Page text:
Decided to see what the rest of the world thought, and I found this writeup from Hollywood Reporter
. It makes many of the same points I've made...
(1) The season premiere began with former cast member Darrell Hammond
settling in as the show’s announcer, replacing the recently deceased Don Pardo
. (Note to the engineers: Hammond’s voice was difficult to hear in the sound mix.)
(2) Music? Ariana Grande
proved once again that she has a big voice with little nuance, and has mastered all the dreadful techniques that American Idol
has instilled in a generation — pointless melisma; grasping the mic dramatically to feign passion, etc.
(3) Lame jokes hobbled Michael Che's debut as “Update" co-anchor with Colin Jost
, and the show went to the NFL-problems well once too often with both a cold-open that featured Pratt as Roger Goodell and, about an hour later, a totally laugh-free football sketch.
(4) The night needed a whole lot more Kate McKinnon
and Sasheer Zamata
(5) Michaels’ other success is the hiring of young comic Pete Davidson
, whose gleefully raunchy “Update” segment about performing oral sex for a million dollars was exceptionally strong. Essentially a stand-up bit done sitting down, Davidson’s comic rhythms were smoothly impeccable—it’s no wonder that, during the closing-credits, Pratt and Bobby Moynihan
brought Davidson forward onstage and pointed at him: They knew who scored the night’s most memorable moment.
(6) Host Chris Pratt was invariably charming, even when trapped in glum sketches about lousy videogames and awkward dating.
And, from this review on Entertainment Weekly
(1) Are SNL
‘s growing pains over as it enters its 40th season? It certainly didn’t seem that way from the show’s bizarre season opener.
(2) This confidence resonates better than last season’s opener, when the new cast members were forced to endure the “New Cast Member or Arcade Fire” sketch. But in doing so, the show seemed to push aside some of its strongest, more veteran players, like Kate McKinnon and Vanessa Bayer.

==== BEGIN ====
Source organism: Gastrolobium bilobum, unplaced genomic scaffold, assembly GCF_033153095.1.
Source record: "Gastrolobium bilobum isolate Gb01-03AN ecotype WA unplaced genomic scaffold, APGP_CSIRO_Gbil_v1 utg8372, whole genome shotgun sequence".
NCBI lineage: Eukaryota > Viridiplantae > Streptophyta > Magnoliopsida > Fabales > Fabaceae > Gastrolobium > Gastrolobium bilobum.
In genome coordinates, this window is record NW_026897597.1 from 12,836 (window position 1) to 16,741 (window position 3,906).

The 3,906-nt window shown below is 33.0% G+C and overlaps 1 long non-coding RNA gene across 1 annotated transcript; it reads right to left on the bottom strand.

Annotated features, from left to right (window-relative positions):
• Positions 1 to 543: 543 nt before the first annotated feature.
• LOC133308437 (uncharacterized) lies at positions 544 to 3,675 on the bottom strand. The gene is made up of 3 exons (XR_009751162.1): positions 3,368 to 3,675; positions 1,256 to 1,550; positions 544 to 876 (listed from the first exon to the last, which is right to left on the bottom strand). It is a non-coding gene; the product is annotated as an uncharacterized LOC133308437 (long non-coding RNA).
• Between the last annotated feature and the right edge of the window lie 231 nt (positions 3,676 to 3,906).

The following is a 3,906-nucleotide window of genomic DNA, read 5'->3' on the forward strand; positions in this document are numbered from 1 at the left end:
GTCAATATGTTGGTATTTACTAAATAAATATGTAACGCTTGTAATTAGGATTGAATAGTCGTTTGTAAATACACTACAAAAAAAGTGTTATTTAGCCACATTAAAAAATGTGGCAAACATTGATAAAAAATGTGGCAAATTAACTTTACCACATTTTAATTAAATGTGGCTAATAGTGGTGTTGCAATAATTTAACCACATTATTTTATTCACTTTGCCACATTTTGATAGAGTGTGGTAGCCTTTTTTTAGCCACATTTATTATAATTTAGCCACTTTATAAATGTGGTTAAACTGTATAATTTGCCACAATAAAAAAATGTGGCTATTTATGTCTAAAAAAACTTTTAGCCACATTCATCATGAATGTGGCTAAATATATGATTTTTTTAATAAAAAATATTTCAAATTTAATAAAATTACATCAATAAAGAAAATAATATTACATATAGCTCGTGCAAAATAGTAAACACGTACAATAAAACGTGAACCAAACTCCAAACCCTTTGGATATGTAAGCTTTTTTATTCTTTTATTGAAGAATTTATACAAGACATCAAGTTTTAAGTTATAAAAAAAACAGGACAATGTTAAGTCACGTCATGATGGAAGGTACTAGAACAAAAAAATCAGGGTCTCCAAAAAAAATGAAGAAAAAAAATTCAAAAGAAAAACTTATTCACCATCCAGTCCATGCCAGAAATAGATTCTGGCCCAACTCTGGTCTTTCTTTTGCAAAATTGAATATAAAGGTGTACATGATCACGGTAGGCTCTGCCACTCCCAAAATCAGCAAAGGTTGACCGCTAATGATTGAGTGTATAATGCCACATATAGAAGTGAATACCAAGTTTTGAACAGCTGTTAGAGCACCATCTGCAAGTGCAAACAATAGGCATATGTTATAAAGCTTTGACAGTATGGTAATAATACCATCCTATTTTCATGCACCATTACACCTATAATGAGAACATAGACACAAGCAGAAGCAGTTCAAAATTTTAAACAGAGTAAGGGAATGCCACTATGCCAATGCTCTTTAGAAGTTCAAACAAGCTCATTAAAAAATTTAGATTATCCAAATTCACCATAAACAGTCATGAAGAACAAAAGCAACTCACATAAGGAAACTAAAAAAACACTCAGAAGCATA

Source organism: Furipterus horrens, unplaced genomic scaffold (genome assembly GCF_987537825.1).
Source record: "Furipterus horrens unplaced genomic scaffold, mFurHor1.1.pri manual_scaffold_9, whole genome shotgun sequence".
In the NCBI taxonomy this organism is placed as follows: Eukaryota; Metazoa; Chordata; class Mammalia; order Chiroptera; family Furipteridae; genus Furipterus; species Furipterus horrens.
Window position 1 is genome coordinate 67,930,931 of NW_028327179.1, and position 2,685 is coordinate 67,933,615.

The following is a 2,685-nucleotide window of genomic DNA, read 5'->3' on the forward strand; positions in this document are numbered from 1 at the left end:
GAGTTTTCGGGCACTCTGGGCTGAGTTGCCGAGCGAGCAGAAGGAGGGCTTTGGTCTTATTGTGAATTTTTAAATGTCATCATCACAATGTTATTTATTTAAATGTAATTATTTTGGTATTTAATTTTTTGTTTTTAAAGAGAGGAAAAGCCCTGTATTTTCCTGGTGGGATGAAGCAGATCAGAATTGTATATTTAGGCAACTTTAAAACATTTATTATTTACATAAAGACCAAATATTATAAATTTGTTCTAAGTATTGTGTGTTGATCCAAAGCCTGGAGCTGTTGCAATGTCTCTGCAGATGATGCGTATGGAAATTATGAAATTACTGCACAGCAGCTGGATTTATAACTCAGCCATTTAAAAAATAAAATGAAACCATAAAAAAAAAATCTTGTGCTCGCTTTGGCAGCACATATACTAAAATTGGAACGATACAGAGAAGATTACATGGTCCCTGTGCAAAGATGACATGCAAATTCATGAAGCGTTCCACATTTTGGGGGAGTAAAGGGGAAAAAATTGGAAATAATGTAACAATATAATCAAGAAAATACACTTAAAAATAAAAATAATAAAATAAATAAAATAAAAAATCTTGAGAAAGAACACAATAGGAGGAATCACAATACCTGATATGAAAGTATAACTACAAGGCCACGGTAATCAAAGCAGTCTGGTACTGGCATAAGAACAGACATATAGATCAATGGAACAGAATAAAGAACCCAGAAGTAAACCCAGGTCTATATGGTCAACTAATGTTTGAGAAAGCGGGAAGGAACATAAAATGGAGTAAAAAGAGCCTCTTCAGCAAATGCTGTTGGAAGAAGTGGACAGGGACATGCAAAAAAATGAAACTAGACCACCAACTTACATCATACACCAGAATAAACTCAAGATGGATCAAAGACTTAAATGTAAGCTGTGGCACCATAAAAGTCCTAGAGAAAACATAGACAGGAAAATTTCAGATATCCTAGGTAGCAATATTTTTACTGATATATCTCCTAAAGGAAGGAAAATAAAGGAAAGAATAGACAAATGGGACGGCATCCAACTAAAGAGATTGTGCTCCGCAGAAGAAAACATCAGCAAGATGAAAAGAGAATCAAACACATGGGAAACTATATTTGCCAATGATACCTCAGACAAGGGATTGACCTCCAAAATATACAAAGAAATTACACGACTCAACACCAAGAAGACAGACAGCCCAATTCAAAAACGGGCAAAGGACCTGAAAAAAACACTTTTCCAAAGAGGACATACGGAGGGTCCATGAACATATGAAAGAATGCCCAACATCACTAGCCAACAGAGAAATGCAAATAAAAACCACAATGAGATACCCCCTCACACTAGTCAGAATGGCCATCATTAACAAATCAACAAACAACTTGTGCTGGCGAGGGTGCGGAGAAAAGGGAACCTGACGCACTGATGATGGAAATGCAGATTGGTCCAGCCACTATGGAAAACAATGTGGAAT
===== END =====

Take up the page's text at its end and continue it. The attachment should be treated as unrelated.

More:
(3) The night was filled with strange bits. (Case in point: “He-Man and Lion-O.”) I doubt anyone was clamoring for the return of the “Animal Hospital” nurses, and yet there they were. No sketch, however, was weirder than the Mooney and Beck Bennett offering “Bad Boys.” Look, Mooney and Bennett are an acquired taste; I can’t say I possess that taste, so take my evaluation of this sketch with a grain of salt. And this season, Mooney and Bennett (and SNL
segment director Dave McCary) have been joined on SNL by Nick Rutherford, the last member of their old sketch group Good Neighbor—meaning that their takeover of the show may be complete.
(4) It was incredibly strange not to hear Don Pardo’s voice booming across the opening credits. I’m sure we’ll get used to Darrell Hammond’s take eventually. It wasn’t bad, just a bit quieter.
really gave Pete Davidson a chance to shine in his show debut, giving him a Weekend Update segment as “resident young person,” commenting on a teenager who photographed himself in a lewd manner with a statue of Jesus. What followed was a routine centered around what Davidson called the “‘How much money would you go down on a guy for?’ game.” He launched into an explanation of why he would
perform sexual favors for cash, saying, “If you’re gay, it’s fine. Me and my friends are just trying to make money.” The bit was daringly racy, but also felt backwards; the whole concept is that oral sex between two men is inherently gross. Clearly, it was an auspicious beginning for Davidson, and, if nothing else, it demonstrated that the comedian can capture an audience’s attention with ease. There have already been cries of "this kid is going to be a star" on the Internet, and I don’t necessarily doubt that—but this material just did not sit well.
(6) The cold open, a particularly stagnant sketch, found Aidy Bryant playing Candy Crowley opposite Jay Pharoah’s Shannon Sharpe and Thompson’s Ray Lewis.
(7) Che visibly stumbled a bit in his first Update appearance